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State governments are trying to beef up their energy-assistance programs as rising heat costs strain more residents across the U.S. this winter.
Minnesota and New York are tapping federal funds to provide enhanced benefits for their states’ programs. New Hampshire passed legislation that gives additional help to lower-income households using funds from its budget surplus. And in Connecticut, utility providers are giving ratepayers $10 monthly credits to help offset rising costs and providing discounts to low-income households.
Heating costs for homes using natural gas are expected to rise 25% this winter compared with the previous winter, according to the U.S. Energy Information Administration. Households heated by oil are expected to pay 45% more compared with last year.
Ice forms on power lines as freezing rain accumulates in rural Orange County near Hillsborough, N.C., Thursday, Feb. 18, 2021 as winter weather creates hazardous conditions throughout the state. (AP Photo/Gerry Broome)
Prices have been driven higher this year largely due to the disruption in energy markets caused by Russia’s invasion of Ukraine and increasing demand for fossil fuels, said Mark Wolfe, executive director of the National Energy Assistance Directors Association.
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Low-income residents have often struggled to keep their homes warm in the winter and cool in the summer. With the significant rise in costs for natural gas, heating oil, propane and electricity this year, in addition to forecasts for a colder winter in some places, more households are expected to need assistance this season.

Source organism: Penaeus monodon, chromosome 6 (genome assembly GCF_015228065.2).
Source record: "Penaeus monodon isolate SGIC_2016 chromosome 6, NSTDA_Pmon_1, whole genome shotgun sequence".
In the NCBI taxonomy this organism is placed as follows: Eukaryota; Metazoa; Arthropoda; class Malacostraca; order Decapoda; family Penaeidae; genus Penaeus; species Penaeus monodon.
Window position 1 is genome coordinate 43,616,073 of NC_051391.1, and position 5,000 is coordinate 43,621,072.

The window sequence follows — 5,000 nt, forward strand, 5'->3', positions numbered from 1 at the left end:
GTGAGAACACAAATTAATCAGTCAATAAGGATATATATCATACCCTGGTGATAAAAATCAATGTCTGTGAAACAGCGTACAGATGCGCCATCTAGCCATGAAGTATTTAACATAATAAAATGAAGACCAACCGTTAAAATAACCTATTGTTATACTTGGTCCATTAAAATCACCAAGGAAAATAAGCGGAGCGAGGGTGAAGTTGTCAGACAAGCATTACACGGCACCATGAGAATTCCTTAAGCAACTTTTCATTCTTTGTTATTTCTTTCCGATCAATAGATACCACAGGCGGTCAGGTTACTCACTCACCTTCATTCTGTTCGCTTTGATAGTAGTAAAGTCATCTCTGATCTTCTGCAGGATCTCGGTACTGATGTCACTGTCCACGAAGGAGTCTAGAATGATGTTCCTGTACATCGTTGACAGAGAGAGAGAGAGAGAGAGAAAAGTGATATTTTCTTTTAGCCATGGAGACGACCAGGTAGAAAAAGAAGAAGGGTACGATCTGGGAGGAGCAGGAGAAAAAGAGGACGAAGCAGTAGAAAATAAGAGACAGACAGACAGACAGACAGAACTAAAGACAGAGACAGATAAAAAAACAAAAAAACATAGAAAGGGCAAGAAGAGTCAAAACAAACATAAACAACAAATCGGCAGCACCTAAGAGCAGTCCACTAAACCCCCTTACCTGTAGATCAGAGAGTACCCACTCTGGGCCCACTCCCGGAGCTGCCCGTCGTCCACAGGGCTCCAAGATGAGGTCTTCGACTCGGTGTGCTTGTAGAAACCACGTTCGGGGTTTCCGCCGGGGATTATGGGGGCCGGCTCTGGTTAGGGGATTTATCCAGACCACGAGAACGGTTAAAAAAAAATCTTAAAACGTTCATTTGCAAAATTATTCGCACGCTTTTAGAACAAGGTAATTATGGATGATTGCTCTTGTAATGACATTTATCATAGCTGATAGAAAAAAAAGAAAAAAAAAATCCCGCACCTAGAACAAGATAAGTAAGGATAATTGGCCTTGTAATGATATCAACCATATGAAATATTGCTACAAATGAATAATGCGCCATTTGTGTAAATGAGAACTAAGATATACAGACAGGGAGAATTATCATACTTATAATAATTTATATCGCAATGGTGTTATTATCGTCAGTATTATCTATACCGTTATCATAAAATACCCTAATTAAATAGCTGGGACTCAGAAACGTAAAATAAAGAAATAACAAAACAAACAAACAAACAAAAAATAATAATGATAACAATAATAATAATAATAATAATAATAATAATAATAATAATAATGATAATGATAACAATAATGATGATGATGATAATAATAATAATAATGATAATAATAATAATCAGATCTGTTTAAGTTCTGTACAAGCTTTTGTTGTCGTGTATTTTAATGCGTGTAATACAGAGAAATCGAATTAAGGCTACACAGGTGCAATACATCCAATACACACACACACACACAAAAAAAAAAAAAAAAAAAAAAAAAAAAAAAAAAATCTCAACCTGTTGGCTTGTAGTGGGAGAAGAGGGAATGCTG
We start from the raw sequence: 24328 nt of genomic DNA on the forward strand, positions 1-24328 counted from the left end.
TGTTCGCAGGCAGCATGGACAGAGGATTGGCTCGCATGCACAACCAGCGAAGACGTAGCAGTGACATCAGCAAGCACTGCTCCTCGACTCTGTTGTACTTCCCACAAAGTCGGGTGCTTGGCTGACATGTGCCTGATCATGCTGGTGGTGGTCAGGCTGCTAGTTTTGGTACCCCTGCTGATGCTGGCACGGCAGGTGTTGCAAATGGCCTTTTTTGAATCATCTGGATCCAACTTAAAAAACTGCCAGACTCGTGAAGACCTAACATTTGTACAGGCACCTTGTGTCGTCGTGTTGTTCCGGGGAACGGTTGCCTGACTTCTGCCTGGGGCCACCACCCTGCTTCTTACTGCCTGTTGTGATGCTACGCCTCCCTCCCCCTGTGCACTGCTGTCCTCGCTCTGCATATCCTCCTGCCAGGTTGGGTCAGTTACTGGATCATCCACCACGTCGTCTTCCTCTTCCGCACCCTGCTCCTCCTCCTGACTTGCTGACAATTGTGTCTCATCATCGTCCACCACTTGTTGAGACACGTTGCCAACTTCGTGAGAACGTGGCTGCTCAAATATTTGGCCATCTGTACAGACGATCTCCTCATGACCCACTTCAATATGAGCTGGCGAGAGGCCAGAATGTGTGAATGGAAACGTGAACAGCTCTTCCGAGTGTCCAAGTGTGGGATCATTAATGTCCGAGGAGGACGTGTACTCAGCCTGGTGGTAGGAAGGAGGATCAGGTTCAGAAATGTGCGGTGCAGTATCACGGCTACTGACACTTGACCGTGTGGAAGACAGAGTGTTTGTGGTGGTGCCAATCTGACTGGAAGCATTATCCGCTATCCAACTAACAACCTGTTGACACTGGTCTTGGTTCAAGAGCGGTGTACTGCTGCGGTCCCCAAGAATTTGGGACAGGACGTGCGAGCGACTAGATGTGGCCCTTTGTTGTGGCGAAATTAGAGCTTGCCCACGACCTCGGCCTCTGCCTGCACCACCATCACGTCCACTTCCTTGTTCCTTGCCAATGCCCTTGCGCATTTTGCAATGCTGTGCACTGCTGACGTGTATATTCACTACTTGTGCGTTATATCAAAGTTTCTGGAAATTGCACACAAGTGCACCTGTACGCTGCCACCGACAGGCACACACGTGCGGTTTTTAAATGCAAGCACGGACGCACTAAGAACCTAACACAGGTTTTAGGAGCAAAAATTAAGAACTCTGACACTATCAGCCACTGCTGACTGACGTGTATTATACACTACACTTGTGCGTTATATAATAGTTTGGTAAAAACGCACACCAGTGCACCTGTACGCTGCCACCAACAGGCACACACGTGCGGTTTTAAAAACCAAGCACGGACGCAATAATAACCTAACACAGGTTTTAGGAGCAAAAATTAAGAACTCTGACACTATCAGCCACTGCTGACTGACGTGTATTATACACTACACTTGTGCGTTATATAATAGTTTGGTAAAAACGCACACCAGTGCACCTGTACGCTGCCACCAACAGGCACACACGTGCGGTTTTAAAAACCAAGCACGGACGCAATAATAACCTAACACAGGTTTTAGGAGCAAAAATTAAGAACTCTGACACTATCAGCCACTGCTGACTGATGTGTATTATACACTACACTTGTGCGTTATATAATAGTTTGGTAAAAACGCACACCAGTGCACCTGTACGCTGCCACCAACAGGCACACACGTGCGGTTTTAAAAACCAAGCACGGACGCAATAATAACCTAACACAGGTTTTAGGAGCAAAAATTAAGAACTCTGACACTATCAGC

"We’ve had a long period of very affordable home energy," said Mr. Wolfe, noting that this is the second year in a row where prices have risen sharply. "Those days might be over for at least the foreseeable future."
DTE Energy electric workers repair utility poles during a snow storm power outage in Detroit, Michigan, U.S., on Thursday, Feb. 3, 2022. . A large storm crossing the U.S. has triggered winter storm warnings, watches and weather advisories from New Me (Matthew Hatcher/Bloomberg via Getty Images / Getty Images)
Congress has set aside $4.5 billion for heating assistance this winter through the Low Income Home Energy Assistance Program.
That is up from the more than $3 billion allocated annually pre-pandemic. ENERGY WATCHDOG FINDS FOSSIL FUEL PLANT SHUTDOWNS CREATING LONG-TERM VULNERABILITIES TO US ELECTRIC GRID
The federal program, run through the U.S. Department of Health and Human Services, helps Americans cover home heating costs and unpaid utility bills. The program also helps residents repair homes to make them more energy efficient. Congress approved supplemental amounts during the Covid-19 pandemic.
Mr. Wolfe, however, said this year’s funding wasn’t enough to address the recent
increases in energy prices. He said his organization estimates that about 20 million families nationwide are already behind on their utility bills. These families collectively owe about $16.1 billion as of August 2022, he said. That figure has doubled since late 2019, according to the NEADA. TRACK THE STORM WITH FOX WEATHER